Why One Cell and not the Other?

A follower asked me during last night’s Facebook storm coverage, “What do you see on the “one to watch” in comp to the top one? I see clouds that are really pretty.” While the satellite view confirmed my suspicion, there was a lot of data that went into that short statement.

It was kind of fun to run storm coverage last night from home rather than being out in the field. I had a number of reasons for staying home yesterday, most not related to the weather. During the coverage I was asked in relation to the satellite photo I posted above, “What do you see on the “one to watch” in comp to the top one? I see clouds that are really pretty.”

There were a lot of factors going into the seven-word statement “this complex is the one to watch.” The single biggest factor is the other note on that image: “tops getting blown off.”

Here’s what the radar looked like about half an hour before that satellite photo:

Precipitation, lowest radar tilt, 6:31pm

Vertically-Integrated Liquid (VIL – a proxy for hail), 6:27pm

At about 6:30, here is what I was analyzing on the radar views:

  • A weak warm front sitting just south of I-70 at Hays (67 degrees) and just north of Russell (68 degrees). They aren’t displayed in the graphic, but there were temperature readings from the Stockton and Osborne areas a few degrees cooler, while Great Bend was still in the warm air at 77-82 degrees, as I recall. In addition the dew point at Hays was 49, while 30 miles east in Russell, it was 55. So my thinking was the front was still slightly south of Hays, hence the drier air, and just north of Russell, hence the slightly moister air.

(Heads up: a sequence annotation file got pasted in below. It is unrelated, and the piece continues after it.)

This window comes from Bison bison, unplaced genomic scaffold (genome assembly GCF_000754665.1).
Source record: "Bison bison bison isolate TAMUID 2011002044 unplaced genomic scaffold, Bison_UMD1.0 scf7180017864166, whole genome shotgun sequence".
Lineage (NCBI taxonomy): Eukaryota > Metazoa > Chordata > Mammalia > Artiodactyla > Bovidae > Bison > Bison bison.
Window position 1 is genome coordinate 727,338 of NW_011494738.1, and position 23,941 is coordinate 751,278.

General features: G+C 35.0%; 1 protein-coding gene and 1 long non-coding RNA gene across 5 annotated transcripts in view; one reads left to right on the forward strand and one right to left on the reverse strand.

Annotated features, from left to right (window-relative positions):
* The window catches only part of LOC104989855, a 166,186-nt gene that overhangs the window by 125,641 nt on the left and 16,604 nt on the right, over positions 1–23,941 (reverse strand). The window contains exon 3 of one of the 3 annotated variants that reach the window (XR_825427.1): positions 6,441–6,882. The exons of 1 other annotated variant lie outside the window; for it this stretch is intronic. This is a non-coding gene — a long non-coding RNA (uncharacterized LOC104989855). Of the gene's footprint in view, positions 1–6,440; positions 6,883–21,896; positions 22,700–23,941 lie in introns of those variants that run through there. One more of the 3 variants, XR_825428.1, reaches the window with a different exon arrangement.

• The strong cold front, as I recall, stretched from about WaKeeney to east of Dodge City. Temperatures were dropping quickly at frontal passage, in some places 10-15 degrees over as many minutes. Strong southerly wind was hitting the cold front, in the order of 30-40mph as I recall, and right as the front passed wind immediately switched to the north or northwest and picked up by 5-10mph.
  • The center of the low was right in the Hays/WaKeeney/Ness City area at that time, as nearly as I could tell.

All that combined to set up what’s known as a “triple point” — the place where the warm front, the cold front, and the occluded front meet, somewhere near to east of the deepest low pressure. (see https://www.theweatherprediction.com/habyhints2/530/ for more details)

While there were a lot of good factors in place for storm development yesterday, there were also several negatives — low dew points (65 at Russell would have been a completely different story than 55 was, for example), and the depth of the cooler air north of the warm front (fairly shallow, but enough for storms to ride on top and still have room to grow, leading to what are known as “elevated” storms).

The triple point is really the only place in the system that had much of a chance of letting storms tap into what low-level moisture there was.

The satellite shot was actually the last frame of a two-hour loop.